A former Prime Minister, Malcolm Fraser, said that the extent to which population influenced environmental policy depended on how selfish Australians wanted to be and that some people citing environmental reasons for reduced migration were simply opposed to immigration. Charles Berger, in a generally sympathetic piece in The Canberra Times, wrote that: Overloading Australia has sparked another round of debate about Australias population. Some commentators have been quick to detect a murky agenda of xenophobia hovering behind a green cloak in the population debate.

But OConnor and Lines do not advocate an end to immigration, just a balanced intake which would still leave room for refugees. This is a humanitarian position; they write that deliberately pushing up our own population cannot be justified on environmental grounds. It could only be justified on international humanitarian grounds if we could believe that it would leave us, somehow, very much more able and more willing to help our neighbours. They also point to the immorality of Australia continuing to pirate doctors and other health workers from poor countries to compensate for our own reluctance to invest in local training. Xenophobia hunters, however, are more interested in displaying their self-righteousness than in understanding and debating an opposing point of view.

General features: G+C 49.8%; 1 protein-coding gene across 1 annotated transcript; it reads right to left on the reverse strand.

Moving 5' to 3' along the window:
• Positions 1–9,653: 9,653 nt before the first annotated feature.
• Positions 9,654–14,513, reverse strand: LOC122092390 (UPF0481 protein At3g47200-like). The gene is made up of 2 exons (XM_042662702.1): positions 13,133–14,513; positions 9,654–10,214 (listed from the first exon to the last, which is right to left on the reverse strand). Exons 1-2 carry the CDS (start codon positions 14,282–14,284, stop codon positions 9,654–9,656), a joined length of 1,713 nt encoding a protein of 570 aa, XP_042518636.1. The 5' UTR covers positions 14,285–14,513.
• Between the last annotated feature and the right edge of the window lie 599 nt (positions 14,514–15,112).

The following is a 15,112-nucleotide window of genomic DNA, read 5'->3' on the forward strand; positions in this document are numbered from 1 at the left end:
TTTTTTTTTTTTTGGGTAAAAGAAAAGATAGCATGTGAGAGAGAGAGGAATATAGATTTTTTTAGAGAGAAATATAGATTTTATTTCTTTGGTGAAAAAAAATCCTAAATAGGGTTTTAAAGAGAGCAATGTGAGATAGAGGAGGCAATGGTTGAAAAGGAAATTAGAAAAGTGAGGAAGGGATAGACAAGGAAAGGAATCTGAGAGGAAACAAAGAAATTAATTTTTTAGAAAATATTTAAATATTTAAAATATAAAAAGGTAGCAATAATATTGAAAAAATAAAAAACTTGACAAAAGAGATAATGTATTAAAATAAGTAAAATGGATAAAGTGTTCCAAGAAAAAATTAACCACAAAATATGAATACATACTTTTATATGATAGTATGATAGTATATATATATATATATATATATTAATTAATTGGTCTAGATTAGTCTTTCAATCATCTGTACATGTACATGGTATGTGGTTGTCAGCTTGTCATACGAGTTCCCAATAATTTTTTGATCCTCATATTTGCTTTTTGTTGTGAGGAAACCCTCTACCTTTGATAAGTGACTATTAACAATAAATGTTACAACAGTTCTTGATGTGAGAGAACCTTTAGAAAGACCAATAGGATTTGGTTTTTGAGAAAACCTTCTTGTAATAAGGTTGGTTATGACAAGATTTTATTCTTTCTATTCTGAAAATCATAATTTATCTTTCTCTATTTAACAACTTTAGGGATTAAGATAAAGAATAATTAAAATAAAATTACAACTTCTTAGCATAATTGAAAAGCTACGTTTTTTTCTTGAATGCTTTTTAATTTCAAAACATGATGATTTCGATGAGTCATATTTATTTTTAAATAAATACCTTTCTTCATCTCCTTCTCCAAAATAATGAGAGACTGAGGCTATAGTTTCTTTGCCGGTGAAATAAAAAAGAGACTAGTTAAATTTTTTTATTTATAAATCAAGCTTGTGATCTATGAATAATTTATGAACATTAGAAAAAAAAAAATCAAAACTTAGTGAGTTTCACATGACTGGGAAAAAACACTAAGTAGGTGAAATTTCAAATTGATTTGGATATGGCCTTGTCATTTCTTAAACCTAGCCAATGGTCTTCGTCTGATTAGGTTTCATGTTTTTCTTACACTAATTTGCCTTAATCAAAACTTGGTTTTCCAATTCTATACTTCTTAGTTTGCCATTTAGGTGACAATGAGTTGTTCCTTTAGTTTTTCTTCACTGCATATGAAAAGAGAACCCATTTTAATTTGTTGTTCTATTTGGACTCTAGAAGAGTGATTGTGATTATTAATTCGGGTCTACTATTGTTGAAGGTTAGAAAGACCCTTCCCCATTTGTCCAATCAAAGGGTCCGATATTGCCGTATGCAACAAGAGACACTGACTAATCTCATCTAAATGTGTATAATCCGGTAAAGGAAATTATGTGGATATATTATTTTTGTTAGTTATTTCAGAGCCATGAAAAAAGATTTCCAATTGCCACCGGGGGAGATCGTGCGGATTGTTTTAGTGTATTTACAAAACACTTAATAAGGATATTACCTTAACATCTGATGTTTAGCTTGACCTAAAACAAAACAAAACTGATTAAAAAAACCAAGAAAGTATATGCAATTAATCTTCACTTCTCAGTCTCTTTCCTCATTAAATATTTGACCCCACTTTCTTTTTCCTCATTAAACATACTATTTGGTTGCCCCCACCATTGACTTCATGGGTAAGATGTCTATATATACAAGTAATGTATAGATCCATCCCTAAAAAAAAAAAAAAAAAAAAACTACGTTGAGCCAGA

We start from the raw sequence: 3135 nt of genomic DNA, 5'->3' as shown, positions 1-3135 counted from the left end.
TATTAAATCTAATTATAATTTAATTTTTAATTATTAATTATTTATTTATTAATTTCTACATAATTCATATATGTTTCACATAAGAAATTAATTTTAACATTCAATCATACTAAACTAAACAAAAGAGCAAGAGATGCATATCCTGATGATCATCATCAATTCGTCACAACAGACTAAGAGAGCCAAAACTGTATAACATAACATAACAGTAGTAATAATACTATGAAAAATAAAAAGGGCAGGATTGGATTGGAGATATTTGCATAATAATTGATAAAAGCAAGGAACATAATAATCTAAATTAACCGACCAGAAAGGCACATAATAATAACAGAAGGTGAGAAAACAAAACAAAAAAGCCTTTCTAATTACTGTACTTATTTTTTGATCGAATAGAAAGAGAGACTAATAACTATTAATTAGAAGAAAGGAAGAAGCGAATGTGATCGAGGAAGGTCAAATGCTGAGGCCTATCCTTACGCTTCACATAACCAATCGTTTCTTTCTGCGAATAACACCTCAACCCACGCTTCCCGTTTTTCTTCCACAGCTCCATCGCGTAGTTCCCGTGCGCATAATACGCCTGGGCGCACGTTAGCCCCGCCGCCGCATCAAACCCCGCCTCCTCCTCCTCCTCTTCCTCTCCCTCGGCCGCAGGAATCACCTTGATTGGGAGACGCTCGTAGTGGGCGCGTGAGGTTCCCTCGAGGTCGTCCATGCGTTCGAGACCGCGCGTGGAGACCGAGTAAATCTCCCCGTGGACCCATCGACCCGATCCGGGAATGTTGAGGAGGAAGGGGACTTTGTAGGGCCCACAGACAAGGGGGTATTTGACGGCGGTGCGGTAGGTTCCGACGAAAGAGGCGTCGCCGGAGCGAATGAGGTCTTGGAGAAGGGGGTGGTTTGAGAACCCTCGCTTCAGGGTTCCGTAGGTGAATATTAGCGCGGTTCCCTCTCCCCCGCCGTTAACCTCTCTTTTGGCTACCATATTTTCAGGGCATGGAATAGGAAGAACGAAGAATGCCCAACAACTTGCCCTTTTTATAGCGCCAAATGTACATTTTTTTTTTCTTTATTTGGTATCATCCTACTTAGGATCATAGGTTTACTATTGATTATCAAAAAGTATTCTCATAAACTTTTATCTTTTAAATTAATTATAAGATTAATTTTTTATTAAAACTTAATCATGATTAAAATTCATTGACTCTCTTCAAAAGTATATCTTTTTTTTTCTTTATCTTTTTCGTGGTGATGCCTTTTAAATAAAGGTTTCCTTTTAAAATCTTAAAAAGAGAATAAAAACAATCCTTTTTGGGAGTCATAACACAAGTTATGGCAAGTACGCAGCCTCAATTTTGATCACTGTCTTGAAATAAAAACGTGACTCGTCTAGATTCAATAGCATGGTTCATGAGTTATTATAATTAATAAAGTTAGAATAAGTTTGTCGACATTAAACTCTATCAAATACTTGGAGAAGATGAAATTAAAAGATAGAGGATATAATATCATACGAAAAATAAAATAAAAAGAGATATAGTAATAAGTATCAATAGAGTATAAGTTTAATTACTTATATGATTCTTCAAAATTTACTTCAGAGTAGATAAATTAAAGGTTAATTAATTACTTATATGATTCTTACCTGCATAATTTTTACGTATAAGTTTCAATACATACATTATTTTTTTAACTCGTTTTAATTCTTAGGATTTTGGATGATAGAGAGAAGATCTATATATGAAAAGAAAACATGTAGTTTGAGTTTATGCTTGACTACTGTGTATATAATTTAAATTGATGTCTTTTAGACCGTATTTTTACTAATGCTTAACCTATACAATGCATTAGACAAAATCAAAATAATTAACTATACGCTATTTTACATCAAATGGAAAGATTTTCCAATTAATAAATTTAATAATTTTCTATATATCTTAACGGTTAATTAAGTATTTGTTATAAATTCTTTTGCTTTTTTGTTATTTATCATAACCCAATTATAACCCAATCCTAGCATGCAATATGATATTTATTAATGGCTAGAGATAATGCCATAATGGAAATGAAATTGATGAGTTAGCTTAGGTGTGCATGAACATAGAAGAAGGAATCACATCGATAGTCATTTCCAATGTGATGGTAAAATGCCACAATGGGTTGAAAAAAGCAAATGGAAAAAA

How can serious advocates of a moral and sustainable position on population growth cut through in such a climate? One way is to write the kind of book that OConnor and Lines have written, well researched, cogent and readable. Another is to put forward a shocking policy proposal.

This concerns both sacrifice and exploitation. We can see its outlines in debate about the Rudd Governments proposed emissions trading scheme. This will cap Australias overall greenhouse gas emissions through the sale of permits to industry, but it will also set a floor under which emissions are unlikely to fall. As community awareness of this has spread, many householders are dismayed; their individual sacrifices to lower emissions are not only going to count for nothing, they will actively help polluters to pollute. Private spending on solar panels, solar hot water, and on low-emission cars will do nothing to reduce greenhouse gases; it will just enable dirty industries to emit more. But the same can be said of many sacrifices that individual Australians make for the environment; they are all nullified by the extra people brought in to pander to the growth lobby.

Here OConnor and Lines put forward their suggestion. Instead of washing up only once a day and letting the garden die, we should all waste water. Saving water just makes it easier for growthists to increase the population. (They do say that would never suggest that we waste a non-renewable resource.) But why struggle to cut your shower to less than two minutes when the Government is bringing in more than 200,000 extra people a year?

The answer? Take a deep bath and bring the crisis to a head. And while you are enjoying your bath you could read this excellent book.